Love baking? If you love making baked goodies from scratch, then you probably worked with yeast. Fresh yeast makes the softest, fluffiest baked goods but old yeast could yield to dense, funky-tasty breads and cookies.
There are three types of yeast available on the market: fresh yeast (often called cake yeast), active dry yeast, and instant yeast. In this article, we cover all three varieties, so we’ve got you covered no matter which one you prefer. Let’s get into the nitty-gritty.
Can Yeast Go Bad?
Yeast goes bad if stored for too long or in improper conditions. But even if you keep good care of it, sooner or later it becomes “tired” and stops doing its job in baked goods. The latter happens most often to fresh yeast, which doesn’t have that long of shelf life.
Fortunately, you can proof the yeast before you use it to make sure it’s still potent. We’ll get into that process in a minute.
When it comes to signs of spoiled yeast, it depends on the variety. Active dry and instant yeast come in powdered form, so if any water got into the package and there are any wet clumps or organic growth, discard it. Do the same thing if the powder (usually light beige) turns grey or dark brown.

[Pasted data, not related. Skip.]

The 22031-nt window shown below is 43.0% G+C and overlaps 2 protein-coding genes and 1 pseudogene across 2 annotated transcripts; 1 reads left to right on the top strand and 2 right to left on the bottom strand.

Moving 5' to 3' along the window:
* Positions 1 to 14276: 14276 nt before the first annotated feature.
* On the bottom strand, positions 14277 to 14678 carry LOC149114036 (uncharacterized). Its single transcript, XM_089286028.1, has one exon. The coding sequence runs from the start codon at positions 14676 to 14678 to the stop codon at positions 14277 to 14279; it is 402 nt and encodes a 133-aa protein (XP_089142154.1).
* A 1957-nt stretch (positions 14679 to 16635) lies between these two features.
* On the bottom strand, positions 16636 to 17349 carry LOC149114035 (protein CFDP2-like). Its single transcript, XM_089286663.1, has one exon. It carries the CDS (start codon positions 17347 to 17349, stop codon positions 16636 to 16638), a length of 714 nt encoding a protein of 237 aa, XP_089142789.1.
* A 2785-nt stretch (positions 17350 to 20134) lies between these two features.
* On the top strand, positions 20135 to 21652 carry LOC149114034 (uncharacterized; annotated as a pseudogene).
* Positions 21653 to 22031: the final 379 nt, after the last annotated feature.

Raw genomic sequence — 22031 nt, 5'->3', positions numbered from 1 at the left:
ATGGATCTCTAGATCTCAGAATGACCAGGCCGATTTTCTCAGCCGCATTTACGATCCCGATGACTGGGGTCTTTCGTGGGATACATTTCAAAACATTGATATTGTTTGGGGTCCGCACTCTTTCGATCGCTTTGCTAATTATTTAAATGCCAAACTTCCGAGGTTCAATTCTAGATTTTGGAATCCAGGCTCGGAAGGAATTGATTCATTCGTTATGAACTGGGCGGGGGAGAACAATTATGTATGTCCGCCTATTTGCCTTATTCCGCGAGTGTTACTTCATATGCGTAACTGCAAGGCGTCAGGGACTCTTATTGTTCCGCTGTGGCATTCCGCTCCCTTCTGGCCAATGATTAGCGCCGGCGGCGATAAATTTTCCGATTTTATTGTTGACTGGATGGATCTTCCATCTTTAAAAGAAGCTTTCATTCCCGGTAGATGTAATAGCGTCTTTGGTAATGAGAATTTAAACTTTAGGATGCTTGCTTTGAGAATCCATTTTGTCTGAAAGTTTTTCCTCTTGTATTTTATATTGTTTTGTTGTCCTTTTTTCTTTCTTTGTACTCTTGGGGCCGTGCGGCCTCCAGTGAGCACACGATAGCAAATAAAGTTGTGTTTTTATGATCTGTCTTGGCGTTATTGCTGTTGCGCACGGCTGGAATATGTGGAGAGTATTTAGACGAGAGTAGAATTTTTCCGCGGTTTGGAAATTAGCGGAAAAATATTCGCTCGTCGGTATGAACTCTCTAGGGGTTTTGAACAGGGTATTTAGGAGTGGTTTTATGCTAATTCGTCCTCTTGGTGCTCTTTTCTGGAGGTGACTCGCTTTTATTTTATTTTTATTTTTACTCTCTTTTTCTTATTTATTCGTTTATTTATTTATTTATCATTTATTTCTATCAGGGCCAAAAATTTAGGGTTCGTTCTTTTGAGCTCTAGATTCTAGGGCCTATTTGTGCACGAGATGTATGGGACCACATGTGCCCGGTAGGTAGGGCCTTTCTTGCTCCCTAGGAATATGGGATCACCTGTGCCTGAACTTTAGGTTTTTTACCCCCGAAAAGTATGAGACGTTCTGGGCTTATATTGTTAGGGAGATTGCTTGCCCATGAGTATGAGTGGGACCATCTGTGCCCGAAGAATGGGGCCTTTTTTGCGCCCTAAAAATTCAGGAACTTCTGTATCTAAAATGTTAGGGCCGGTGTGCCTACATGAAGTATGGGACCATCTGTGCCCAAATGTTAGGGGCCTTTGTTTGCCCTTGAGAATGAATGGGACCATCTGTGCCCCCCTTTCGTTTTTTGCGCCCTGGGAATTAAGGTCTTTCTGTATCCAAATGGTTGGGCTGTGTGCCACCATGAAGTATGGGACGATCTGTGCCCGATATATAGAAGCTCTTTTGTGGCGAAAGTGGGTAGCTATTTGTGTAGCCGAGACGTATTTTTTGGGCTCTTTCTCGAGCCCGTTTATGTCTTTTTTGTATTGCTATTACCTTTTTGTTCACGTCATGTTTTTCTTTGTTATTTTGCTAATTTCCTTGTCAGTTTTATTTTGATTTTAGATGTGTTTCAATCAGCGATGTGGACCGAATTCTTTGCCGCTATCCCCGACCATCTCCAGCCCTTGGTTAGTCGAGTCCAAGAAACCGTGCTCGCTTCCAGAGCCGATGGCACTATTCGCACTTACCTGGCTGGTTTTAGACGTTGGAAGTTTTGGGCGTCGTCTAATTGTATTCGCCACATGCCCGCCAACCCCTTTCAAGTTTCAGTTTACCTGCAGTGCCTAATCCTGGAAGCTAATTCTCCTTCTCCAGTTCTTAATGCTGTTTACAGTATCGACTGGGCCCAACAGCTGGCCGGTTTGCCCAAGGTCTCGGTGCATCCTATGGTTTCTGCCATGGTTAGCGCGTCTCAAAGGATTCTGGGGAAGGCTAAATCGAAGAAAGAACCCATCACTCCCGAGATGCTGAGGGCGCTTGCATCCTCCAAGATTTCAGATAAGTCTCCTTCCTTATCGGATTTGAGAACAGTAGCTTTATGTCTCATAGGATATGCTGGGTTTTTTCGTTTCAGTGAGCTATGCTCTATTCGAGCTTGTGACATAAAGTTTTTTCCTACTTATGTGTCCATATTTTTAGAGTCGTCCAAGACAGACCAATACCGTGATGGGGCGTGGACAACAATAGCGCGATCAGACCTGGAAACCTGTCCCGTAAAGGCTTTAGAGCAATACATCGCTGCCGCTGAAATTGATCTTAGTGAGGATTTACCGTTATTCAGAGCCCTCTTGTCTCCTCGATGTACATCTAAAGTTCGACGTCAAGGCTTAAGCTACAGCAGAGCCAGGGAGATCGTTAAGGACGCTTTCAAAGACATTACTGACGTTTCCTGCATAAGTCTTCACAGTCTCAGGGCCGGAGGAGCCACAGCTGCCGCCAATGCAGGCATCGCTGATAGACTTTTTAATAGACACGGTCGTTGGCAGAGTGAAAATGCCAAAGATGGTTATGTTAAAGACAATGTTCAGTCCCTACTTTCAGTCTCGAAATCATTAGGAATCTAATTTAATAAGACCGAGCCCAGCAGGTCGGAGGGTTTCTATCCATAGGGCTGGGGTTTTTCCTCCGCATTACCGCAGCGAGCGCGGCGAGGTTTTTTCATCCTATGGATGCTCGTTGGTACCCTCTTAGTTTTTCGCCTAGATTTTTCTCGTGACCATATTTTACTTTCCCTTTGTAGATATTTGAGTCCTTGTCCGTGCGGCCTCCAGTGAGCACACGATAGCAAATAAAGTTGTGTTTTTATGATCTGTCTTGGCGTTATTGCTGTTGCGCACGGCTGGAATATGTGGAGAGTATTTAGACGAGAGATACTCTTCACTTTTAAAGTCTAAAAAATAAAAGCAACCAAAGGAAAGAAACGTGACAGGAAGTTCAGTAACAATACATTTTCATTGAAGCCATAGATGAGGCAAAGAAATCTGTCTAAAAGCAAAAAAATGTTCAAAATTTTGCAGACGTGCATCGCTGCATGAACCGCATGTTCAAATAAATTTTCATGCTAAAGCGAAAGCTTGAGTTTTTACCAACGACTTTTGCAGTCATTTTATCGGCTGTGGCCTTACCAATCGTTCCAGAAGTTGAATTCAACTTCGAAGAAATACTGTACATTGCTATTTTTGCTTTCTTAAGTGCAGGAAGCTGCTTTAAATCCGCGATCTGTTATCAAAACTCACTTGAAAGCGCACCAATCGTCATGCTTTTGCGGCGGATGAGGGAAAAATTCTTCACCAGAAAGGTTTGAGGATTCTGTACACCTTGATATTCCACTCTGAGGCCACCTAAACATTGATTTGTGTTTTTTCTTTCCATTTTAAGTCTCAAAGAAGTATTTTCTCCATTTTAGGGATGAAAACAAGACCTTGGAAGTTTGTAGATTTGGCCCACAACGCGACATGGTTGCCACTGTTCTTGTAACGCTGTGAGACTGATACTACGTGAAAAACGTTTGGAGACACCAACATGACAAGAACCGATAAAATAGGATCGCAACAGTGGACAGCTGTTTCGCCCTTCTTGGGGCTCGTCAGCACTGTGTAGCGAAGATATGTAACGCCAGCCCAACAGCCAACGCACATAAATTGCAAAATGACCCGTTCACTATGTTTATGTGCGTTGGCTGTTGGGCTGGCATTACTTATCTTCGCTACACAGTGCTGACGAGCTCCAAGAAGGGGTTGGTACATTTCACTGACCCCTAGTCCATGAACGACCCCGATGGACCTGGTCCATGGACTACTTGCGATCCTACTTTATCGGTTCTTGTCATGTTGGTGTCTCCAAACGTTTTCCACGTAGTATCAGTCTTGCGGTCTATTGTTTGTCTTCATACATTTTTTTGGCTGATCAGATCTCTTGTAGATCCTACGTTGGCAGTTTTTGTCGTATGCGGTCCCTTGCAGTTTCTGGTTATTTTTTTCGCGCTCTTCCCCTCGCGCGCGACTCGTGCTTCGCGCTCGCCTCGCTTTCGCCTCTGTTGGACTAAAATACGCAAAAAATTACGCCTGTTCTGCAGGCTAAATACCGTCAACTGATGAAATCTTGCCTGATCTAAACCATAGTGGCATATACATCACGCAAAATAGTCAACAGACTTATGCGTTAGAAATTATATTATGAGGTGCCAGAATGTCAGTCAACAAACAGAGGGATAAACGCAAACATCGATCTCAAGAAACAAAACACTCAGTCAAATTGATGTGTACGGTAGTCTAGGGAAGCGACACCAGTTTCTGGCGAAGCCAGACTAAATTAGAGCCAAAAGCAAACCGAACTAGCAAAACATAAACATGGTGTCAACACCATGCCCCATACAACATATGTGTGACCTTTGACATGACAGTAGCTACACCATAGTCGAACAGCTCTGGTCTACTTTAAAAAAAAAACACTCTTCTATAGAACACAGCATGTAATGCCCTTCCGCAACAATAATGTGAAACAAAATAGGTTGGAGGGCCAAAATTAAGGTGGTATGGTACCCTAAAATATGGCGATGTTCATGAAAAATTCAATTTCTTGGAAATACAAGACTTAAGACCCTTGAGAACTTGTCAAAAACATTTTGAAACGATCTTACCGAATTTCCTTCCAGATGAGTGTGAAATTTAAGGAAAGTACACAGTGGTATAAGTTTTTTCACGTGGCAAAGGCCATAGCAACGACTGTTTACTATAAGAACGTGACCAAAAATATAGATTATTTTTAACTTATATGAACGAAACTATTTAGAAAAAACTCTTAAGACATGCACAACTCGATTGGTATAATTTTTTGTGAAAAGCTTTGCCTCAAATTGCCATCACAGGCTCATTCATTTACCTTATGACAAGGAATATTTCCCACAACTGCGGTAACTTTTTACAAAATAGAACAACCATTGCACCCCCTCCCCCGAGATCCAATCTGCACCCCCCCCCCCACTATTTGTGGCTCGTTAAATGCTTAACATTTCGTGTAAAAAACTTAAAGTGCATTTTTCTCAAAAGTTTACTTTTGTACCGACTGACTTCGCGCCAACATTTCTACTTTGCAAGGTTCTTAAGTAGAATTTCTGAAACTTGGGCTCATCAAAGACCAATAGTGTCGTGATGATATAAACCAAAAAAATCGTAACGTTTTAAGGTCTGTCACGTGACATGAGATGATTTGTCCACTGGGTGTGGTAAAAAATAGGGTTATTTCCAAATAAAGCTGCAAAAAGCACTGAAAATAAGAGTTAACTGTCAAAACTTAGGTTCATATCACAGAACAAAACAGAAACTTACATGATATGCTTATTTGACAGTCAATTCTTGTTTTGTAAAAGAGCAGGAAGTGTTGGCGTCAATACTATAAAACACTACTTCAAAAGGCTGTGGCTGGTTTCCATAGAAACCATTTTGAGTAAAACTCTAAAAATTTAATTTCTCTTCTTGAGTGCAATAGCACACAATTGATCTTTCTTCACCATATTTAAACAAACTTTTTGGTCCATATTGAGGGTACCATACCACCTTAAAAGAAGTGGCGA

As usual, give it a good sniff too to make sure everything is alright. If everything seems to be okay, but the yeast is quite old, proof it before using.
For fresh yeast, check for any discolorations on the surface and if it hasn’t dried up completely. In my experience, cake yeast loses its potency much sooner than any of the mentioned signs become apparent. In other words, chances are it might be “tired” already, even though it looks just fine.
Because of that, you should always proof yeast that’s nearing its date.
How To Tell If Yeast Is Still Potent?
The process of proofing yeast is relatively simple, but it takes at least 10 to 15 minutes to do it and wait for the results. Nevertheless, if your yeast is quite old, it’s always best to do the proofing before you do anything else. Because if you can’t get the yeast to activate, and don’t have a fresh pack on hand, you have to put that baking project on hold.
Just like with baking powder, it’s best to make sure the yeast is potent, or else you will end up with a baking disaster.
In the instructions below, you will find optimal water temperatures for proofing. If you don’t have a cooking thermometer, always use water that feels warm, but not hot.
I know “warm” isn’t an exact measurement, but it’s usually good enough for proofing the yeast. You don’t want to go with water that feels hot because temperature above 140°F or 60°C kills the yeast ([BRM]).
How To Proof Dry Active Yeast?
To proof dry active yeast, all you need is water and sugar. The process goes like this ([TOH]):
- Pour half a cup of warm (105° to 115°F, or 40° to 46°C, is ideal) water into a bowl.
- Add a teaspoon of sugar and 1/4 ounce (1 packet) of yeast, and stir the mixture.
- Let the bowl sit for 5 to 10 minutes.